But Holden Caulfield’s generation, older than the drop-out beats who first rejected the American dream, tended at least overtly to accept their establishment’s ways. A new, independent culture-change lies in the move from muttering to open revolt by a large enough swathe of the population to be called a social shift. By the late 1950s this happened across the USA, Europe, Australia and South Africa, abetted by a consumer boom that fed youth tastes by marketing products adults abhorred. Fathers winced at drainpipe trousers and dangling ties, while mothers gave up the struggle to make their daughters wear white gloves and little hats on Sundays.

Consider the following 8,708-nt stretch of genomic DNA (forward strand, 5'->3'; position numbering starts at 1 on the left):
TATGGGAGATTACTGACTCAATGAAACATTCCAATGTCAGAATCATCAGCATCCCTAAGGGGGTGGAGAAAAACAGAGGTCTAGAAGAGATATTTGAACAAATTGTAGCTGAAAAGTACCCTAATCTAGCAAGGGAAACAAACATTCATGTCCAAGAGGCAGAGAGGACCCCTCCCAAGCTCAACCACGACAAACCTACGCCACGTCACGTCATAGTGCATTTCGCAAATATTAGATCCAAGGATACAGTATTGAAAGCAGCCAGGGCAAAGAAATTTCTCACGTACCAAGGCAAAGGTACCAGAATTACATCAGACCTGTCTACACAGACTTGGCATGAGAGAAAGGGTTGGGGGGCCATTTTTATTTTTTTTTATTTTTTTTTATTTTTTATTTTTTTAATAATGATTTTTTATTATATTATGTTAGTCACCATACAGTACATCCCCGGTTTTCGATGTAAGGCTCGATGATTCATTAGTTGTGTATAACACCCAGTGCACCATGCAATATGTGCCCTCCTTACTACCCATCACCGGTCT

By 1960 America dominated the youth of the modern world. That year, Hyland’s song ‘She wore an itsy-bitsy teeny-weeny yellow polka-dot bikini’ came out, toppling Helen Shapiro (1946) from high in the hit charts because, she says, ‘little girls in frills were not wanted any more”.

This was perhaps the one time the new old have ever all sung the same tune. But until they left school the only impact they could make was through confidence and pocket-money power. Thelma Veness’s 1956 survey of British school leavers found ordinary teenagers full of experimental drive, saving for youth-only holidays and travel. Many were “Potentially highly mobile”, some planning to emigrate to America, Australia, New Zealand or other European countries. When asked what they thought their chances were of getting what they wanted in life, very few of either gender from any kind of school were pessimistic.